Wasylyshen is similarly secretive. He has invested a lot of research and development, he says, into perfecting his process and making it somewhat less labour-intensive than his dad's.
First, he cuts the eggs into pieces, usually with a hand saw. Eggs that are too brittle can instantly shatter. "You can imagine, there's wastage," he says. "I'm lucky to get 75 per cent of an egg."
Next, he soaks the pieces in a special solution that softens them so they can be mounted, and helps lock in the vibrant colour. "That's the trade secret," he says.
Finally, he sits with the shards spread out on a table, like puzzle pieces, and slowly, intuitively glues them to a board. He often re-fashions the bands or ribbons that encircle the eggs into borders, crosses or other patterns.
"There's no plan; no diagram," he says. "You're sitting there with 1,000 pieces in front of you."
It takes roughly 15 to 25 eggs and many hours to create a mosaic 18 centimetres square.
Years ago, pysanky were often left whole when they were decorated. Later, it became more common to prick two holes at the egg's ends and blow the yolk and white out. Today, a hypodermic needle is often used to suck the contents out.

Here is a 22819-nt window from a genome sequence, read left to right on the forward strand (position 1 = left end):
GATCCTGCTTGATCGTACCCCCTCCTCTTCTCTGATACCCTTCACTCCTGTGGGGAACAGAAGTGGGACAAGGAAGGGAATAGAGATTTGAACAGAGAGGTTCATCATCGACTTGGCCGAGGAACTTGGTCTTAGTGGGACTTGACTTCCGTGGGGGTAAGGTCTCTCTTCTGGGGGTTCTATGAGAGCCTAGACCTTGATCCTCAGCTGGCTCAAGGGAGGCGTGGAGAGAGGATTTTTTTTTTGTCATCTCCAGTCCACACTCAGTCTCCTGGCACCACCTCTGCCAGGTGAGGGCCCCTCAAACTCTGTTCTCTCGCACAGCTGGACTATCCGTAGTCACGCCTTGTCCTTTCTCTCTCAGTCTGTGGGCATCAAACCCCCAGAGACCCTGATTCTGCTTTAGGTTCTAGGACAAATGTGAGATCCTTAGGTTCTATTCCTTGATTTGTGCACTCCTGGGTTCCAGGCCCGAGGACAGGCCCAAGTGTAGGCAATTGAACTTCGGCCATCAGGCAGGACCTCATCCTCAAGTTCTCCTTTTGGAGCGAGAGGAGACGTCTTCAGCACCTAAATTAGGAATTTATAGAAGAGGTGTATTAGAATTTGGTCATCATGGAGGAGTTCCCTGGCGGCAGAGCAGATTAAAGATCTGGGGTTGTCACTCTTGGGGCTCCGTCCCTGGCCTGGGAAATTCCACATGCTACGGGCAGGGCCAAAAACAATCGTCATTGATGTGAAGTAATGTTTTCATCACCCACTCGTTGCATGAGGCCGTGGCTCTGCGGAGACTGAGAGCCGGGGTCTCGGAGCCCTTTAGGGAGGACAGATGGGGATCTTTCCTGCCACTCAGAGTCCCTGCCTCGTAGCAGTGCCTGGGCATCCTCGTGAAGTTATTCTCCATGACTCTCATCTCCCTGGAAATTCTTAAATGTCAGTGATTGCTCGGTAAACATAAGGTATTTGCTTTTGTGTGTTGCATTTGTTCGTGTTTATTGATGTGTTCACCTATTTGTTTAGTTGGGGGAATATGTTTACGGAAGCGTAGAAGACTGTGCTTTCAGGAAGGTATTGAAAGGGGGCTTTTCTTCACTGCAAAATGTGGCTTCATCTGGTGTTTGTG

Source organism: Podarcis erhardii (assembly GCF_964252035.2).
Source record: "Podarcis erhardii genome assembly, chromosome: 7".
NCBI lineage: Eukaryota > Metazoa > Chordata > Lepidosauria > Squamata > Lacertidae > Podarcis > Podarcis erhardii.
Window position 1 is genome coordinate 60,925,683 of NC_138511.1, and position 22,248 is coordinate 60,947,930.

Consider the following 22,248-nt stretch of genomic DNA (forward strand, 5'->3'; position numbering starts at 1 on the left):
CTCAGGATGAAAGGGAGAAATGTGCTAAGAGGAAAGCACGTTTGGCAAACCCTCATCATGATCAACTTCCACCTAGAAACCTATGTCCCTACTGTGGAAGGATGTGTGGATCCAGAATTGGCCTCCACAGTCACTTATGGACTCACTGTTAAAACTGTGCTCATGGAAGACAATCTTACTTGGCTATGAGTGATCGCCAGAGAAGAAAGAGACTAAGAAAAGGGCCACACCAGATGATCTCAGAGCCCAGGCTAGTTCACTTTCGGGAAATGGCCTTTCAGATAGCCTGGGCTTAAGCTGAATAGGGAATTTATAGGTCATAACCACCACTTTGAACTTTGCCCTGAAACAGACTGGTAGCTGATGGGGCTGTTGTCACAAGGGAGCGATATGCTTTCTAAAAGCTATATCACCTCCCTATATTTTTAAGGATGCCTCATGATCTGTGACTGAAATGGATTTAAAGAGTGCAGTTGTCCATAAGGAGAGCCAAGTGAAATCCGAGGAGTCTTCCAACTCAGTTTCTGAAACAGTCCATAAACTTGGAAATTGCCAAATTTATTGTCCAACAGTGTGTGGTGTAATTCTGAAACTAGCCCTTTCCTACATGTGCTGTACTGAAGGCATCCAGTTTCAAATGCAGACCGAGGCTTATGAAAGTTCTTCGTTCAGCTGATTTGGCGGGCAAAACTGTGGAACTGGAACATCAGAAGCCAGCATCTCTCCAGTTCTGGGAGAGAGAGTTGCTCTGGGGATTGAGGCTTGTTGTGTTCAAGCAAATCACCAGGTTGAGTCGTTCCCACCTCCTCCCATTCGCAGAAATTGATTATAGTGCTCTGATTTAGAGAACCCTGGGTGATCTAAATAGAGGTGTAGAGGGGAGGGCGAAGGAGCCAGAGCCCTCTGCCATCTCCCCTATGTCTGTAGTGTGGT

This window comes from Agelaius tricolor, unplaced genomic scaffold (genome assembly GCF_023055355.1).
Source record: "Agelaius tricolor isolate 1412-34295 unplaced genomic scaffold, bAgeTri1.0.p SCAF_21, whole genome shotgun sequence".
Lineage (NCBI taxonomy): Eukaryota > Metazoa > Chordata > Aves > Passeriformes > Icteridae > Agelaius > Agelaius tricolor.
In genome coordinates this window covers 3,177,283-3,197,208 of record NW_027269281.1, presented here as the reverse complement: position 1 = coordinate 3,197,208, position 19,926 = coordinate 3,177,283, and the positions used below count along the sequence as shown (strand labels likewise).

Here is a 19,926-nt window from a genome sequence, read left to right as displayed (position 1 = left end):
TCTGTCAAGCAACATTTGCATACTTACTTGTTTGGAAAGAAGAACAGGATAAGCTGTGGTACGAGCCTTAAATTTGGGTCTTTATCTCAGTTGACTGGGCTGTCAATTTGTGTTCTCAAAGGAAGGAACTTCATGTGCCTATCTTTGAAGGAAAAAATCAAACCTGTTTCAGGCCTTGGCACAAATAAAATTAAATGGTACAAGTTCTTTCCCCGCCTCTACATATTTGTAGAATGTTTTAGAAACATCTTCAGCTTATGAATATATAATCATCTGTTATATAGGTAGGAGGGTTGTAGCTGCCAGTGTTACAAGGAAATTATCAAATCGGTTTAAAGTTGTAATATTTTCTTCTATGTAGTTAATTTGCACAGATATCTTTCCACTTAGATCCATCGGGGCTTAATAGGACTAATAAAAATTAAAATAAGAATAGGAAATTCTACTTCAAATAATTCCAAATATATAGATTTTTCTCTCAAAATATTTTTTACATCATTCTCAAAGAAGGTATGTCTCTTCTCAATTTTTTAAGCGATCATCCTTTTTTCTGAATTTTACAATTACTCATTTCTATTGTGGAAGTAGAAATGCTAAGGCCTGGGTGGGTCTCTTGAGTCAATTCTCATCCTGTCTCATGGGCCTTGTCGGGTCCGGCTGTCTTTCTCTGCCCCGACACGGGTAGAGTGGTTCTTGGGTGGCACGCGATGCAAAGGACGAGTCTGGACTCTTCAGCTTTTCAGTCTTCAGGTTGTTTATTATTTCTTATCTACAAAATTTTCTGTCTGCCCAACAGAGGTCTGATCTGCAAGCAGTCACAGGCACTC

Gases can build up inside eggs that were left whole. Most Ukrainian families have had the experience of hearing a loud bang followed by a foul smell, and discovering that a pysanka has exploded.
Mostly, Wasylyshen buys his eggs for $10 to $25 each from older Winnipeg women; he worries that not enough younger people are perfecting the technique.
"It's becoming, in a way, a lost art. The supply is becoming limited, especially on the high-quality eggs."
The most ancient style of pysanky uses only rusty brown, black and white and has meandering designs. Those are called Trypillian eggs, and Wasylyshen has to buy them from Ukrainian farm women in Saskatchewan. "There's nobody here in Manitoba who makes a nice Trypillian egg."
Purely through word of mouth, Wasylyshen has sold mosaics, starting at $150, to buyers in nearly every Canadian province, several U.S. cities, and Japan and Hong Kong. Ashton Gallery on Main Street carries a few of the mosaics.
He has made larger commissioned mosaics, priced at several thousand dollars, for oil companies in Calgary.